Beware of Binary Market Indicators

By Jack Forehand (@practicalquant) —   Whenever the market declines, the news is filled with information that can lead investors to panic. That is no surprise since doom and gloom sells. Even with the small pullback we have recently had (we can’t even call it a correction since the market hasn’t declined 10%), there has been no shortage of negative headlines and calls for impending doom. I have previously written about the dangers of letting these headlines… Read More

The Challenges of Market Cycle Timing

By Jack Forehand (@practicalquant) —   Everyone wants to follow the investing advice of market legends. After all, that level of success is typically not achieved by accident. Investors want to learn from their wisdom. They want to do what they do. In some cases that can be a slippery slope, though, and it is important to consider the advice of market legends in the context of your own personal situation. . Howard Marks’ new Book, Mastering… Read More

Ritholtz on the Stock Market Meltdown

In a recent Bloomberg article, columnist Barry Ritholtz offers a tongue-in-cheek “after-the-fact explanation in great detail and with complete and utter certainty of what just occurred in the markets, and why.” Ritholtz goes on to explain that hindsight renders last week’s “sudden and unexpected decrease in share prices” as obvious, but adds, “the alternative to this soothing narrative is an unimaginable world of random disconcerting events. This stands in stark contrast to how we prefer… Read More

Morgan Stanley Strategist Stays Bearish

Morgan Stanley’s chief U.S. equity strategist Michael Wilson believes that there are “ominous trends occurring under the surface of the major indexes.” This according to an article in Barron’s. These trends, Wilson argues, may be signaling that there’s more potential for weakness than we may currently see. In a note to clients, Wilson noted that the U.S. equity market has moved “decidedly more defensive and value is showing more persistent performance versus growth.” He added that… Read More

Accounting Shenanigans Companies Use to Trick Investors

A Bloomberg Markets Odd Lots podcast last month featured an interview with Howard Schilit, forensic accounting expert and author of “Financial Shenanigans: How To Detect Accounting Gimmicks & Fraud in Financial Reports.” Schilit discussed ways companies can disguise earnings, how accounting rules have lagged behind the times, and how investors can spot red flags. Here are some highlights from the interview: Schilit describes accounting within the context of behavioral science, explaining that companies have to “tell… Read More

Most Read Posts on Validea’s Guru Investor

Below are links to our most popular posts for this week on Validea’s Guru Investor blog. [1] The Challenges of Market Cycle Timing [2] How to Find Value in a Complicated Market Environment [3] The Best Mutual Funds are Cheap and Boring [4] When Better Profit Margins Aren’t Better ——- Photo: Copyright: arcady31 / 123RF Stock Photo  

Dalio Talks Debt Crises in New Book

In an interview with CNBC in September, Bridgewater Associates founder Ray Dalio discussed his new book, “A Template for Understanding Big Debt Crises,” in which he shares lessons learned from history’s financial downturns. Dalio’s book describes the six stages that lead to debt crises. Of these, he says, the most important is the “bubble stage” in which asset prices are rising and people are borrowing excessively. “Central banks don’t pay much attention to the bubble… Read More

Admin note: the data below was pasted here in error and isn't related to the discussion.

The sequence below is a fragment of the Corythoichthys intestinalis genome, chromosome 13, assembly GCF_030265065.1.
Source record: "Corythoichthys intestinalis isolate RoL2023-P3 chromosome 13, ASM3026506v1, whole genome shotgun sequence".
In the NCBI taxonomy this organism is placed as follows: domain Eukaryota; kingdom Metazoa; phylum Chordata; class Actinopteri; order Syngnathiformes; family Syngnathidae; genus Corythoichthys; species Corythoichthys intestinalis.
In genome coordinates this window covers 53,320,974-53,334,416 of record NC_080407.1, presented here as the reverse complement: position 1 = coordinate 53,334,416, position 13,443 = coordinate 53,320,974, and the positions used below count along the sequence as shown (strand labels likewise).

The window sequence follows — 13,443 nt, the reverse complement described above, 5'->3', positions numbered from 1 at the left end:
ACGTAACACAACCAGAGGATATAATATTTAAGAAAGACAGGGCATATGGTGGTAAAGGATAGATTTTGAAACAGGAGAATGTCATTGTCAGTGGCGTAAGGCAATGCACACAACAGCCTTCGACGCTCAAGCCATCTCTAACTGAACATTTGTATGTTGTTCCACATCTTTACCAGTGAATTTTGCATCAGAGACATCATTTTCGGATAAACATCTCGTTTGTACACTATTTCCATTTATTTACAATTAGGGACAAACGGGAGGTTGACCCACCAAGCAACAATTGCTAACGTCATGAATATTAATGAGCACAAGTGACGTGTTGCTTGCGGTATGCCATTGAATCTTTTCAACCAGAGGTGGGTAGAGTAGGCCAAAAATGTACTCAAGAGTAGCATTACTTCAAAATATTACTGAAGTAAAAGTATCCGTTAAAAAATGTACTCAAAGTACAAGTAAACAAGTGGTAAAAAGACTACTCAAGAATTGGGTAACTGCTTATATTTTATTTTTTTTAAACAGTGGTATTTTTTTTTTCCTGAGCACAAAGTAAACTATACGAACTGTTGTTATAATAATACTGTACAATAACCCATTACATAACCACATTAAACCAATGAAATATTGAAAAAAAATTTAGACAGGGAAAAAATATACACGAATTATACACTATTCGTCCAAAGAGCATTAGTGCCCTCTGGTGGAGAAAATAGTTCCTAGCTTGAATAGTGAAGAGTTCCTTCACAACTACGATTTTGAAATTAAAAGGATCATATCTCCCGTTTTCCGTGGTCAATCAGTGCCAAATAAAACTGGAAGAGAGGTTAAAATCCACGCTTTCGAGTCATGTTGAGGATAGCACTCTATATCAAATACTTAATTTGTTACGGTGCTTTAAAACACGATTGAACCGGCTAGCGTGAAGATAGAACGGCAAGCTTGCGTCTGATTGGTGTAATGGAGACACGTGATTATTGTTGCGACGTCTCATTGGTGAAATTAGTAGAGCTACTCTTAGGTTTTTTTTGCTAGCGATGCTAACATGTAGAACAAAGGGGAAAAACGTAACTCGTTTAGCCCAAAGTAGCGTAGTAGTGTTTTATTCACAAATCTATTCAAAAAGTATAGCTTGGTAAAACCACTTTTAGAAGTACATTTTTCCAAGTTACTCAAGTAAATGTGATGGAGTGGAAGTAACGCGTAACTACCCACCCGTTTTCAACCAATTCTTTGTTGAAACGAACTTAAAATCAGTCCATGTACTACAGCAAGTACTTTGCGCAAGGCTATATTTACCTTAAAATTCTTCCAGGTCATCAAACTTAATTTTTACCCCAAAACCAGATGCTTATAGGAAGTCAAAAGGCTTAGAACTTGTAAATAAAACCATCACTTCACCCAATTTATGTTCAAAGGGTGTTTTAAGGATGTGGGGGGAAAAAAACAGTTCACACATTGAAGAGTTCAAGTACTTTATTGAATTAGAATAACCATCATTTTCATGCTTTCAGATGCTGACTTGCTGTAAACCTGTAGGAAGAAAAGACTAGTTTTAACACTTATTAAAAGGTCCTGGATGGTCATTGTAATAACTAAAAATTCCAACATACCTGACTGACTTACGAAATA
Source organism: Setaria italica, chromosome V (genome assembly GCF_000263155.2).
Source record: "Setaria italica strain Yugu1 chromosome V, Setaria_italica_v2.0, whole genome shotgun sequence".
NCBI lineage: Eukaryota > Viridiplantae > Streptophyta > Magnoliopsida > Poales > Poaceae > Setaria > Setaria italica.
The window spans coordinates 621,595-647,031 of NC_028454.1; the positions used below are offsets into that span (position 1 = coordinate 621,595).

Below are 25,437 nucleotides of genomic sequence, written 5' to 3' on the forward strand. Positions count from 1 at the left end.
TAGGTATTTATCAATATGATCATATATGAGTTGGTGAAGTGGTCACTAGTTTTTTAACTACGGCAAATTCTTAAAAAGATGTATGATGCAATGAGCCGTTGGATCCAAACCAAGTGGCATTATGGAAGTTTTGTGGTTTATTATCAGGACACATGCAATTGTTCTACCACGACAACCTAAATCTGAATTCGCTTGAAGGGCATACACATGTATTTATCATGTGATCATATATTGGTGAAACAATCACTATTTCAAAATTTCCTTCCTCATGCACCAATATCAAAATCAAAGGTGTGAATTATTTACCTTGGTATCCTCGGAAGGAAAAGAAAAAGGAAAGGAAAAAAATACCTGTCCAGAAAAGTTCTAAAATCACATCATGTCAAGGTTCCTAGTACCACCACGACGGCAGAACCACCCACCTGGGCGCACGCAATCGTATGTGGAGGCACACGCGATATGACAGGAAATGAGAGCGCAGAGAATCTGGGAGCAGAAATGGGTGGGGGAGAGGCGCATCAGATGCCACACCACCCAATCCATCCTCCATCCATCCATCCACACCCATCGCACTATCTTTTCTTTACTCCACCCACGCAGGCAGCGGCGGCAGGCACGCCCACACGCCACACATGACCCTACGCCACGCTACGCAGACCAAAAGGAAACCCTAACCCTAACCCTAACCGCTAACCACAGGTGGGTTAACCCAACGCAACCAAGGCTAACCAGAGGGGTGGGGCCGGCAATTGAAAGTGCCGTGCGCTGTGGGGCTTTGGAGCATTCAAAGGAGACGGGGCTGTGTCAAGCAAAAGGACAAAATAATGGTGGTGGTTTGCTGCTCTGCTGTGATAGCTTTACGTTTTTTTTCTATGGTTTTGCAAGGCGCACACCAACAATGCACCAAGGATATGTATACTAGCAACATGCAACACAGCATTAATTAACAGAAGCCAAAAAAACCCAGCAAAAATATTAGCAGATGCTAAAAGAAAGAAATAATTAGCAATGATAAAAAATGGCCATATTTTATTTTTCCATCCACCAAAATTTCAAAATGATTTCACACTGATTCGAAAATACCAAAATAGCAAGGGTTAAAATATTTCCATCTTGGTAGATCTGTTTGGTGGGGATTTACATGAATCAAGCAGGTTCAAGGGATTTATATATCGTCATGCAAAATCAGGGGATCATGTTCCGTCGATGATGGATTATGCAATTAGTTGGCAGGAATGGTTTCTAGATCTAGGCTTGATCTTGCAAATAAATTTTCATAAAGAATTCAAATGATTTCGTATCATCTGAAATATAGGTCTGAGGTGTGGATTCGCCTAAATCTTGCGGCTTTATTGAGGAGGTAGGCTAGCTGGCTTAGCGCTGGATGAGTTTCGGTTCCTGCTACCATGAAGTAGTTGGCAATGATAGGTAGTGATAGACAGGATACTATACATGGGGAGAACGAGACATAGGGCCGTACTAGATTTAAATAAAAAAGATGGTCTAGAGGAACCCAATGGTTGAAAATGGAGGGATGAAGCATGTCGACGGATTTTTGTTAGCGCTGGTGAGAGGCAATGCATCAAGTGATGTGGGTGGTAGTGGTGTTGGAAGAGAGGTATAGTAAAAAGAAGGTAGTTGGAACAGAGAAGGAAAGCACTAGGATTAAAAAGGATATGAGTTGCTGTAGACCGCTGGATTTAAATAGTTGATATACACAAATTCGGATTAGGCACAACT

Buffett’s Secret to Investing Success

A recent article in Forbes outlines what Warren Buffett frequently cites as the central themes of his investing approach—which can be found in two of his favorite books: The Intelligent Investor, by Benjamin Graham, and General Theory by John Maynard Keynes. The article breaks down the three themes as follows: Investment vs. Speculation: Graham’s book differentiates between investing, which consists of “buying stocks for less than they are fundamentally worth,” and speculation, which is “trying… Read More

When Better Profit Margins Aren’t Better

A recent article by McKinsey & Company argues that there are times when cost cutting and higher prices can hinder a company’s growth and harm its value. Offering several examples, the article argues how cost cutting can be “counterproductive, starving a company of new sources of growth and undermining performance over the long term.” Offering data from a recent study of 615 of the largest nonfinancial companies (from 2001 to 2013), the article reports that… Read More

How to Find Value in a Complicated Market Environment

An article in Morningstar outlines a discussion with global equity manager Peter Wilmshurst regarding how his team chooses strong value stocks within an increasingly expensive global environment. Wilmshurst says, “I think when most people make observations about what the share market has done, how expensive it is, they go to the U.S. The U.S. is the biggest market. It’s the biggest country in pretty much all our portfolios at this point in time. But there’s… Read More

The Best Mutual Funds are Cheap and Boring

Cheap mutual funds may save investors from their worst impulses, says an article in Barron’s. According to the article, investors in the highest-cost funds “suffer the double whammy of first being set back by high fees, and then buying and/or selling at the wrong time,” citing supporting data from a recent Morningstar study. One theory, the article explains, is that “investors who buy low-fee funds are smarter than their peers and don’t overtrade.” Another, says CFRA… Read More